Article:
There’s also two for the price of one in a set of Irish/international double acts. In A DRUNK LESBIAN LOVE AFFAIR (CANADA-ECUADOR) seasoned Canadian-Ecuadorian writer and performer Thalia Gonzalez Kane explores the vulnerability of love and sexuality, queerness and coming into one's own. Partnered with CELLO (IRELAND), the latest piece from Lesley-Ann Reilly about a grieving daughter who comes across a bunch of revealing letters left by her deceased father. The double act format continues with A SOUTHERN FAIRYTALE (USA) which illuminates the challenges facing a young, gay Christian growing up in the Deep South and the impact of conversion therapy and excommunication. Partnered with THE NUMBER (IRELAND) which see queer theatre writer, actor, and director Simon Murphy in a true life, confessional piece about growing up gay in a country where it was illegal to be gay until 1993.
Our friends from the UK make their welcome presence felt with National Octagon prizewinner ALL I SEE IS YOU (UK), inspired by real accounts of queer life from 50 years ago. In VELVET (UK) Tom Ratcliffe explores the complex realities of harassment within the British entertainment industry. THE LITTLE PINK BOOK OF MASCULINITY (UK) is a hilariously camp frolic on the pressure to conform to masculine stereotypes.
Other international acts include the critically acclaimed Gavin Roach, who makes his Dublin debut with his one man show, THE MEASURE OF A MAN (AUSTRALIA). A show that stares into the heart of one man's sexual anxieties with the kinds of stories much LGBTI theatre shies away from, delivered with Roach’s trademark humour. In GERTRUDE STEIN AND COMPANION (SOUTH AFRICA,) Fleur Du Cap Best Performance by an Ensemble Nominee (March 2019), a tender story of love and loss is brought to life by South African company Gottaluvit. IDGTF award winning veterans Theatre Outre from Canada present LIKE ORPHEUS (CANADA) which explore the trauma of assault as a young boy, following an assault at a club, encounters a man haunted by recurring visions of horror. Starring Theatre Calgary Stephen Hair Emerging Actor Award Winner, Brett Dahl.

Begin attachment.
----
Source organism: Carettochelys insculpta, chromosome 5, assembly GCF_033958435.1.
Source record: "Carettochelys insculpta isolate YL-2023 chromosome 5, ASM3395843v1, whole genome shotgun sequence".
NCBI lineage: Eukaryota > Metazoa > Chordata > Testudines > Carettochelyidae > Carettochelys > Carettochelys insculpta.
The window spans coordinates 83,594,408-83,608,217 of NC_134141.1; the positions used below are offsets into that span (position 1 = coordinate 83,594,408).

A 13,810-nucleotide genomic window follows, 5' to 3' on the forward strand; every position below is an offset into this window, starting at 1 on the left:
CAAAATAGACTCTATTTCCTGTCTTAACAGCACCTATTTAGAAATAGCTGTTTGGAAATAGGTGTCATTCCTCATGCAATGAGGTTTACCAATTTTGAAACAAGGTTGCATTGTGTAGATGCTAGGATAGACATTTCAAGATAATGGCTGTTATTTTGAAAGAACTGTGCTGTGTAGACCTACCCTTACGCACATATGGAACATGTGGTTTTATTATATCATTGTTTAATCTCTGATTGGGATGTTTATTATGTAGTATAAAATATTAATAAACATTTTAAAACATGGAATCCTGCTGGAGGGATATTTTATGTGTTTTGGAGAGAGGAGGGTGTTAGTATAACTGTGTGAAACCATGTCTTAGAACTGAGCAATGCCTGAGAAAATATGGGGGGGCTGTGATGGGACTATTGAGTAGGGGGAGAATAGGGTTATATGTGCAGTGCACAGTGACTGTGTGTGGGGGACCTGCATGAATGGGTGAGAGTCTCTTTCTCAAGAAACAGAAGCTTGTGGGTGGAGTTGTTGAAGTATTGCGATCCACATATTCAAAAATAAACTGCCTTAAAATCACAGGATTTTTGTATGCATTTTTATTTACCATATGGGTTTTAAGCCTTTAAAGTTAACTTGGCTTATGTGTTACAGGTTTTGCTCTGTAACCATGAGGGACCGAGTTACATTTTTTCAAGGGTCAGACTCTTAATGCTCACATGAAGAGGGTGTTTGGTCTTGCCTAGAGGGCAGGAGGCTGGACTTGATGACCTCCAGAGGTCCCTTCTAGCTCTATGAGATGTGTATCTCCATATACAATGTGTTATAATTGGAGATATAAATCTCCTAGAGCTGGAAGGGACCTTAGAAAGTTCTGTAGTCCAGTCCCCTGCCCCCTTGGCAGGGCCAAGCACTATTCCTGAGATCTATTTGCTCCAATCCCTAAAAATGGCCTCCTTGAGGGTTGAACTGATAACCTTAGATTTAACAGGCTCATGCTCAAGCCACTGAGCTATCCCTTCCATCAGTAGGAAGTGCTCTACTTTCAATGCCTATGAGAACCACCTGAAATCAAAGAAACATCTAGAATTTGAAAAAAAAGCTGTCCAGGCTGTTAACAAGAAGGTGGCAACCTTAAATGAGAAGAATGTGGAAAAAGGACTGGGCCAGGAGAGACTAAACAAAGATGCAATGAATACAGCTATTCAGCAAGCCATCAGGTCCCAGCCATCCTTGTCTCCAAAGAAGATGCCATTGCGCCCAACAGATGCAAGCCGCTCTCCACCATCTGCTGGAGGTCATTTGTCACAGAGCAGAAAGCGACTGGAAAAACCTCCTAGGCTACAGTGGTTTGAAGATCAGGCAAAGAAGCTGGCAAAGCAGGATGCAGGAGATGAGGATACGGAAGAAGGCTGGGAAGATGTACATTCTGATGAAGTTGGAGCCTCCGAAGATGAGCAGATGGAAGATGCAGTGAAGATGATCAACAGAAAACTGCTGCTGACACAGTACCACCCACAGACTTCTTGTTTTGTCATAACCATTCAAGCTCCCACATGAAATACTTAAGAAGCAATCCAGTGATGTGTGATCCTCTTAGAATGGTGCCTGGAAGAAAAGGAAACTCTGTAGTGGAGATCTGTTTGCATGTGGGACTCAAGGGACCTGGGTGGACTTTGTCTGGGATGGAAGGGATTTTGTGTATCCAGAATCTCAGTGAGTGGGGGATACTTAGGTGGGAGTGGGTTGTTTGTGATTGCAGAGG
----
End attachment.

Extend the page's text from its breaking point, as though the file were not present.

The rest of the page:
Homegrown talent sets the bar high with writer, director, and producer, Sonya Mulligan’s REVOLTING WOMEN - A REBEL CABARET (IRELAND) which looks at women in Irish history who fought for their country. Kildare based Fíor Scéal Theatre present I SEE YOU; TOM KENNEDY (IRELAND), the latest piece by actor, writer and director Tom Noone in which a retired Garda feels the need to make amends with his past. PARTY BOY (IRELAND) is the explosive new Irish play by Brian Merriman based on the true story of Ireland’s first international gay go-go dancer in which we meet shy boy Patrick, his mother and a string of porn star boyfriends as Patrick journeys from humble beginnings in 1990s Dublin through Australia and the European sex club circuit. Witty and engaging, writer/performer Alan Flanagan presents the brilliantly dark comedy BINGO (IRELAND) which asks what do you get the man who has everything? A question Cormac finds himself asking as he stumbles out of an STI clinic shortly after being told he's contracted the colloquial "Full House.” David Donovan’s latest work, MONASTIC (IRELAND), is based on the true story of the Maynooth Grindr Seminary scandal of 2016.